ARLINGTON -- Trailing by two going into the bottom of the 13th inning, the Rangers capped off a game-winning rally with a two-run, walk-off home run by Josh Hamilton. Not bad for someone feeling a bit under the weather.
"I don't have any strength left today. I'm completely out of it," said Hamilton. "Every time I exerted myself, I was light-headed and seeing stars."
Hamilton, who left Friday's game with a head cold in the seventh, homered for the second straight game after not going deep in his previous 11. The Rangers also got back-to-back-to-back home runs from Nelson Cruz, Yorvit Torrealba, and Mitch Moreland -- the last three hitters in the lineup -- in the sixth inning. But it was Hamilton's Major League-leading 20th homer that gave the Rangers an 8-7 win over the Blue Jays on Saturday at Rangers Ballpark in Arlington.
"Wow, what a game," said manager Ron Washington. "It was a battle to the end. Both teams kept fighting. We didn't deserve to lose that ballgame because we put ourselves in position [to win] quite a few times. Josh wasn't the only [one] out there on fumes."
Ian Kinsler began the 13th-inning comeback by drawing a walk from Ryota Igarashi. Elvis Andrus, who had bunted three times in his previous six plate appearances, doubled to center, trimming the Blue Jays' lead to 7-6. Then, Hamilton crushed a 1-2 offering from Jason Frasor over the center field wall, giving the Rangers their first walk-off win of the season.
Walk-off homers in the 13th inning and later in Rangers history
Tied at 4
Tied at 3
Tied at 7
Tied at 5
"That's Rangers baseball at its best," Hamilton said. "He threw me a first-pitch heater down the middle at 90 [mph]. He went away the next pitch. I was like, 'I don't think he'll throw me another fastball here.' I believe he threw me a split and left it up down the middle. Thank the Lord I didn't try to pull it."
The Rangers led 2-0 after the first inning, thanks to an RBI groundout by Hamilton and a sac fly by Adrian Beltre. But Colby Rasmus hit a two-run, game-tying home run off Colby Lewis in the fifth inning off the top of the right-field foul pole. The Blue Jays took a 4-2 lead after RBI singles by David Cooper and Omar Vizquel, who bunted his way on.
But the Rangers took the lead right back. Michael Young and David Murphy grounded out softly to the pitcher, Henderson Alvarez. But Cruz, Torrealba, and Moreland -- who combined for nine hits and two home runs on Friday -- each hit home runs over the left-center-field wall in the sixth.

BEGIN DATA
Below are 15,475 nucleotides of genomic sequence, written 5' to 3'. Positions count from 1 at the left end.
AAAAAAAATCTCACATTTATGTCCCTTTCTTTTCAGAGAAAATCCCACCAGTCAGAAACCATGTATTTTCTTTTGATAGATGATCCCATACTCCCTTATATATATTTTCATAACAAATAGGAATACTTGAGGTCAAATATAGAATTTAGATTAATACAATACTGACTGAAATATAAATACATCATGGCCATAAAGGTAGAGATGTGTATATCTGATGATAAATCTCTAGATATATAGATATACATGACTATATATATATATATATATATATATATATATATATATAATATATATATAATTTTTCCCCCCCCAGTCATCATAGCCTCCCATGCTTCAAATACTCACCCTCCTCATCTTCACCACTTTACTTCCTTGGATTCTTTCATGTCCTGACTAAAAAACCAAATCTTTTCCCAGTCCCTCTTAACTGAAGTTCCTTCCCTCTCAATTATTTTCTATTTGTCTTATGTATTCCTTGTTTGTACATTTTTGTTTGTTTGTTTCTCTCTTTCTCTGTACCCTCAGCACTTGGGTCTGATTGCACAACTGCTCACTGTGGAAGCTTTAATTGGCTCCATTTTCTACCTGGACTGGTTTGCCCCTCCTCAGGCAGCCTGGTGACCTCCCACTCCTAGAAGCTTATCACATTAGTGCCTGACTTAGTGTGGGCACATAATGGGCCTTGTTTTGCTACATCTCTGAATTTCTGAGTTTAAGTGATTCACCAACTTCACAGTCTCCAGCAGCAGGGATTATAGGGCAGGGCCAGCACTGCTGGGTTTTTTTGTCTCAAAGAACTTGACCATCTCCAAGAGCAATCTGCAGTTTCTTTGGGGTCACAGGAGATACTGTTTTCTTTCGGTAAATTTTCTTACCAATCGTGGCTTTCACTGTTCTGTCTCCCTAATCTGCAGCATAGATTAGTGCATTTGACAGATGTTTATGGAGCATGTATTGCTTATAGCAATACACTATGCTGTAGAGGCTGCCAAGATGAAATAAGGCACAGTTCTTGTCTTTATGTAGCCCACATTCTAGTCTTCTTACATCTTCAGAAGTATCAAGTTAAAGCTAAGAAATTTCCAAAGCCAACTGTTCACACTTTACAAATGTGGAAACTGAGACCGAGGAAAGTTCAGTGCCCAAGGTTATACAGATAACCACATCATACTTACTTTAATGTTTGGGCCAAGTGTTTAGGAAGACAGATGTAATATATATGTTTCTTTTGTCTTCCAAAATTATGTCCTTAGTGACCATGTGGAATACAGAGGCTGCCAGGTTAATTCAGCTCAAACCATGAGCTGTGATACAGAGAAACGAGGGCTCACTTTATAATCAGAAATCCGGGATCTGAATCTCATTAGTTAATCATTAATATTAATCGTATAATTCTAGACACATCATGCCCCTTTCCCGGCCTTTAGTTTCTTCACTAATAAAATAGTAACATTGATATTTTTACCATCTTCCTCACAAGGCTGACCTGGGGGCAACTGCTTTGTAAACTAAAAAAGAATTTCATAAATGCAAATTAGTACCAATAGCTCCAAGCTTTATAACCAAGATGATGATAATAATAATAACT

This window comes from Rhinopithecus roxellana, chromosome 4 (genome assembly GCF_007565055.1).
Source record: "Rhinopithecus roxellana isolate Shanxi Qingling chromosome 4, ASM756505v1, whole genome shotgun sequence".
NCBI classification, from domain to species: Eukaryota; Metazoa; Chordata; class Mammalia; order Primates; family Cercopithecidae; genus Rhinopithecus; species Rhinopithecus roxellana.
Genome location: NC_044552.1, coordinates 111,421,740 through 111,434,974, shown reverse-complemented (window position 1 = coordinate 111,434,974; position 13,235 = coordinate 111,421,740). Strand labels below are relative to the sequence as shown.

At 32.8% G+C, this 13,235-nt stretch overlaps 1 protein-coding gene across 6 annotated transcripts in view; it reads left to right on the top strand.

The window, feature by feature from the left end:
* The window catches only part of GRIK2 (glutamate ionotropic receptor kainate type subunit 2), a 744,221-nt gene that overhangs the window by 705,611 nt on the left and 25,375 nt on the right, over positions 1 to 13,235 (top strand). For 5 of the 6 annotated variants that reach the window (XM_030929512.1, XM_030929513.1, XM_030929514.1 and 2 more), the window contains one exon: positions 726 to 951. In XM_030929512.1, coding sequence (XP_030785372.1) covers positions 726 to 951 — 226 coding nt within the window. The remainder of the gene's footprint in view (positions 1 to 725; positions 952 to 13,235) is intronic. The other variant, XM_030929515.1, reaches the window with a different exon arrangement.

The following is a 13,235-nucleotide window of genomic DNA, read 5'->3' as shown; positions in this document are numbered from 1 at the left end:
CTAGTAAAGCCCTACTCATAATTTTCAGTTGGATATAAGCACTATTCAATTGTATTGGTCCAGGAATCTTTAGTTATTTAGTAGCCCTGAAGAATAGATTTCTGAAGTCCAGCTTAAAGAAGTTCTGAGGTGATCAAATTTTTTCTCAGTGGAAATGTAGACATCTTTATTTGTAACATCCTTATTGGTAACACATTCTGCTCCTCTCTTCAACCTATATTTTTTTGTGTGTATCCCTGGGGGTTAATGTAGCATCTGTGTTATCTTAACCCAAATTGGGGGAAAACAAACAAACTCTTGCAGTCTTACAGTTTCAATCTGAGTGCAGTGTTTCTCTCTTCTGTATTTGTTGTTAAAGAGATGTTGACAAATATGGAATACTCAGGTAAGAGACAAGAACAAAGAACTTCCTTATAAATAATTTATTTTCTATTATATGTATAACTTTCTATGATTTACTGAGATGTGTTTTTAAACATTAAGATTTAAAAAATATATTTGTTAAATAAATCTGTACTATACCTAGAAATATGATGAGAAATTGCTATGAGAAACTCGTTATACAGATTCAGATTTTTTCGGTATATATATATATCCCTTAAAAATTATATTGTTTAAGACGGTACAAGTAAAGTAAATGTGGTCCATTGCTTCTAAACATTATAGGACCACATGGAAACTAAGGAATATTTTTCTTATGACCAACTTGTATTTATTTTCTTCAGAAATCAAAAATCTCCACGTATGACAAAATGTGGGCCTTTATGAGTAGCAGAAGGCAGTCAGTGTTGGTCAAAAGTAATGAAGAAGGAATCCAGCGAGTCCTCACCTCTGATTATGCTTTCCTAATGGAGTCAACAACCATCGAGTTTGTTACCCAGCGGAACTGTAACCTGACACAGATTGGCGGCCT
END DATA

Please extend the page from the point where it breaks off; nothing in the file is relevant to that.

There's really no weakness in this lineup, top to bottom," Moreland said. "Everyone goes up there with a good approach and tries to hit the ball hard. For the most part, that's what we do."
Home-plate umpire Marty Foster ejected Alvarez when Kinsler dodged a 1-2 fastball in the next at-bat.
"I was just trying to get him out," said Alvarez. "I tried to throw a sinker in, which is my pitch, that's how I get people out. It kind of ran a little bit too much."
J.P. Arencibia tied the game at 5 with an RBI single off Alexi Ogando in the seventh, and the game eventually went into extra innings.
Vizquel drove in the go-ahead run for the Blue Jays with a single up the middle in the 13th inning, and scored on an error by Cruz to give Toronto a 7-5 lead before Hamilton's heroics.
"Very disappointing," said Frasor. "It wasn't a well-executed pitch, but that's what makes it hard to sleep tonight. If you made a good pitch and he popped out, maybe you get some rest. But it will be hard to sleep."
Lewis, coming off his win against the Astros last week, allowed 10 hits and four runs over 5 1/3 innings, while striking out six and walking none. The Rangers nearly emptied their bullpen, using six of their seven relievers. They combined to allow just one earned run over 7 2/3 innings, striking out five and walking one -- even retiring 14 straight hitters at one point.
"Everybody had to dig down deep," said Washington. "Koji [Uehara] did a hell of a job. He gave us two innings, that was big right there. Robbie Ross did a great job for us also. They got him at the end and he ran out of gas. We had to try to get as much out of our pitching as we possibly could."
The Rangers, who left 13 men on base, had the go-ahead run on third base with one out in the seventh, ninth, and 11th innings.
With runners at the corners and one out in the seventh, Young and Craig Gentry flew out to right to end the threat -- with Gentry being robbed of an RBI single on a diving catch by Jose Bautista.
The Rangers squandered a similar opportunity in the ninth inning. Casey Janssen hit Kinsler with the first pitch he threw, and a throwing error by left fielder Eric Thames put Kinsler at third base. But Beltre and Young grounded out to short to end the inning.
"We had some opportunities earlier in the game to put it away, and we didn't capitalize," said Young. "It would have been frustrating if we had kept getting 1-2-3 innings. We felt like we were going to push guys across, as long as they were out there."
Hamilton and Beltre also grounded out to end an 11th-inning threat with Kinsler on third with one out.
Christian Corona is an associate reporter for MLB.com. This story was not subject to the approval of Major League Baseball or its clubs.